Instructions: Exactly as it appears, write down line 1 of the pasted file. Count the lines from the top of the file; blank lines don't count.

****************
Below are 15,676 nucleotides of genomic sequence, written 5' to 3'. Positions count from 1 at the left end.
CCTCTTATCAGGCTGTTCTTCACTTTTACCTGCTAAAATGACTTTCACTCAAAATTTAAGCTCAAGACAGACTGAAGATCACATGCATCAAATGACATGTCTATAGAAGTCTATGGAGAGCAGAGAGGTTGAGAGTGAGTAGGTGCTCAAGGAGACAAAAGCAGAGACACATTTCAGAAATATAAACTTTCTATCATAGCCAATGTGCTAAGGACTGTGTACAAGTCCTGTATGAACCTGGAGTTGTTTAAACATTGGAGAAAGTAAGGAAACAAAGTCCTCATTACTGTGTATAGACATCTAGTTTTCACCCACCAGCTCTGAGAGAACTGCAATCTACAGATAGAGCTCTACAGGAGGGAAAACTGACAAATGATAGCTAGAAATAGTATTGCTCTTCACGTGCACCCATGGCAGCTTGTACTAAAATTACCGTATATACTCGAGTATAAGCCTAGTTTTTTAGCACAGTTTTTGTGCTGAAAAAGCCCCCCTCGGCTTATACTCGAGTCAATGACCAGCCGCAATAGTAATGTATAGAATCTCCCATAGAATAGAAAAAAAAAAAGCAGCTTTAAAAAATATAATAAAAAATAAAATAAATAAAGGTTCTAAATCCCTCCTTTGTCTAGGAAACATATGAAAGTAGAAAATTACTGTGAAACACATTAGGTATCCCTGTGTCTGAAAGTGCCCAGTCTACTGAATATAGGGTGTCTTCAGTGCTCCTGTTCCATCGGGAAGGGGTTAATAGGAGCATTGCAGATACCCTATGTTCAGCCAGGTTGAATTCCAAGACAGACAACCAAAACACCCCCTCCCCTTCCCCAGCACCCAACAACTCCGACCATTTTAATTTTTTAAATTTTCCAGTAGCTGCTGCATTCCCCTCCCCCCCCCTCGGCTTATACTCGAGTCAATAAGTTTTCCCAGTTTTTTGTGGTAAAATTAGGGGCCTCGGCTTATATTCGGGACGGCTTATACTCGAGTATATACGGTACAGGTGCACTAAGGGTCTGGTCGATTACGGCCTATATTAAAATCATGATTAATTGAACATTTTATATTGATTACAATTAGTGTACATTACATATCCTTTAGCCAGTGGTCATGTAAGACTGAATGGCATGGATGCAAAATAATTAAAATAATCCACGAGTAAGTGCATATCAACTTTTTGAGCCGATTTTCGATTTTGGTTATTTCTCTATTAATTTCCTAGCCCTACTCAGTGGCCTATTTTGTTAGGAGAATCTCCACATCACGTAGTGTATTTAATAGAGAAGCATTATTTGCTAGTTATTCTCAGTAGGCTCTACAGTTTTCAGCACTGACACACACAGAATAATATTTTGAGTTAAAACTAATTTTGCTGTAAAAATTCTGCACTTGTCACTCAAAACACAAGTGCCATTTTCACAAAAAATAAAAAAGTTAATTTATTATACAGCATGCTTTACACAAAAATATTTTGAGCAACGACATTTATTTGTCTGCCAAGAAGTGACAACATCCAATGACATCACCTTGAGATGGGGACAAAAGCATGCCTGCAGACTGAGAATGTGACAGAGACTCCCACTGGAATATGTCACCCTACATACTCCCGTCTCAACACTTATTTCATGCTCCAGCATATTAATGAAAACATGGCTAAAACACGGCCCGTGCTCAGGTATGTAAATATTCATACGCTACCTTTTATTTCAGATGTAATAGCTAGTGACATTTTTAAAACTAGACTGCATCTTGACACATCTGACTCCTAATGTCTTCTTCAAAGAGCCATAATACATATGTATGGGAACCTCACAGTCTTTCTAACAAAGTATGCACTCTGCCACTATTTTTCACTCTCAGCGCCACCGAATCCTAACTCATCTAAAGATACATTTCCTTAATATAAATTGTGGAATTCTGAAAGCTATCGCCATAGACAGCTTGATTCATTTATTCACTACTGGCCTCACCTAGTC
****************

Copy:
Below are 15,676 nucleotides of genomic sequence, written 5' to 3'. Positions count from 1 at the left end.